Among the few folks who knew what blogs were there was some suprise at what mine was about.

Among the few cyclists I encountered there was also suprise, but intrigue at the the concept of a cycling blogger.

Many people I gave my card to promised to send me more info by e-mail, and I also arranged to get some info by snail mail as well.

I have so many additional e-mails, and addresses, I can contact for info, and so much material on hand to read, that I'll not be short of writing ideas for the rest of the year.

The highlight of the day was a startling, though brief, encounter with a Documentary filmmaker, and nationally syndicated ( NPR ) radio show host, whose focus is environmental issues.

I was at a booth talking about my blog, when a lady came up to offer copies of her documentaries to the booth operator, and I asked, with a laugh, if there was any coverage of bicycling in those works.

There wasn't but I ended up briefly talking up my blog, and giving her a card.

She then startled me by giving me HERS, and suggesting that since she works out of Santa Ana I get in contact with her about the possibility of an interview for her RADIO SHOW.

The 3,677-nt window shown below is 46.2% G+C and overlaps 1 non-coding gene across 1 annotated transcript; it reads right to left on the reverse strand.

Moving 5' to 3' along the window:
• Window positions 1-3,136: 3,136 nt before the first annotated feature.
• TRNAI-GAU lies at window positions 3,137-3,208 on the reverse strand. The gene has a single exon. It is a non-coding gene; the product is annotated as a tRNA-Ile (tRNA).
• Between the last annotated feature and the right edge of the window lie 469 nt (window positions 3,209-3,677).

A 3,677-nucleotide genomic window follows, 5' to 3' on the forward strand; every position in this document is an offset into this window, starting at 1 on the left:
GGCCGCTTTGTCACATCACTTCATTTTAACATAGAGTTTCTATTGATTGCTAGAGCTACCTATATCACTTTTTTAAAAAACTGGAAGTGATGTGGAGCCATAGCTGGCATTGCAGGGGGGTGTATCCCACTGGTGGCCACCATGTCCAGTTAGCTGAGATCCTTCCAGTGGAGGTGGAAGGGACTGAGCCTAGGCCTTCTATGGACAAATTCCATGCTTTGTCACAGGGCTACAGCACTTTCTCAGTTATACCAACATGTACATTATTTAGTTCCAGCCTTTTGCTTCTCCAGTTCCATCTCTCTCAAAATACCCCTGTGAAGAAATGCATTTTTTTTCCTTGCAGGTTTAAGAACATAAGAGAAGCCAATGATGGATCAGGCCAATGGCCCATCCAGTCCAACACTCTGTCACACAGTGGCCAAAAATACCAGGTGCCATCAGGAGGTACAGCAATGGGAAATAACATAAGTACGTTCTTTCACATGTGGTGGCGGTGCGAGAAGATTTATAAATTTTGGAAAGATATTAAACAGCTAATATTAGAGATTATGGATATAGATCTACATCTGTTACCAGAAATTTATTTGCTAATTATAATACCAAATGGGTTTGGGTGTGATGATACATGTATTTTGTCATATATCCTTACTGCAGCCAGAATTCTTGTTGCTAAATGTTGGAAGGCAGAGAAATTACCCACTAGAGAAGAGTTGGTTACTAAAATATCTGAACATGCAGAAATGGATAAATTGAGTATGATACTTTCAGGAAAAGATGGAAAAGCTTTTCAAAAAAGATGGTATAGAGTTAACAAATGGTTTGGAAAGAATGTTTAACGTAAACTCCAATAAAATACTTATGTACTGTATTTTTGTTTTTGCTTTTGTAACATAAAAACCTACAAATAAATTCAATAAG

I laughed, and told her I'd consider it, but not until I add some more link sources to my blog, which is a project I'm working on.

I mean, I said, if I end up doing such a thing I'd want my site to look it's best for any resulting visitors.

Just thinking about taking her up on her offer is intimidating, as I know just how little I actually know about bicycling, and bicycling issues, despite being a life long cyclist.

Doing this blog is not only a way for me to share my passion for bicycling, but to learn more about all aspects of it, and share what I learn with my readers, many of whom, I'm sure, are just like me in the knowledge department.

Half way through the day I, and many others I'm sure, were looking with envy on those intrepid folks smart enough to bring  little shopping baskets  for toss their bags of loot into for convenient carrying around.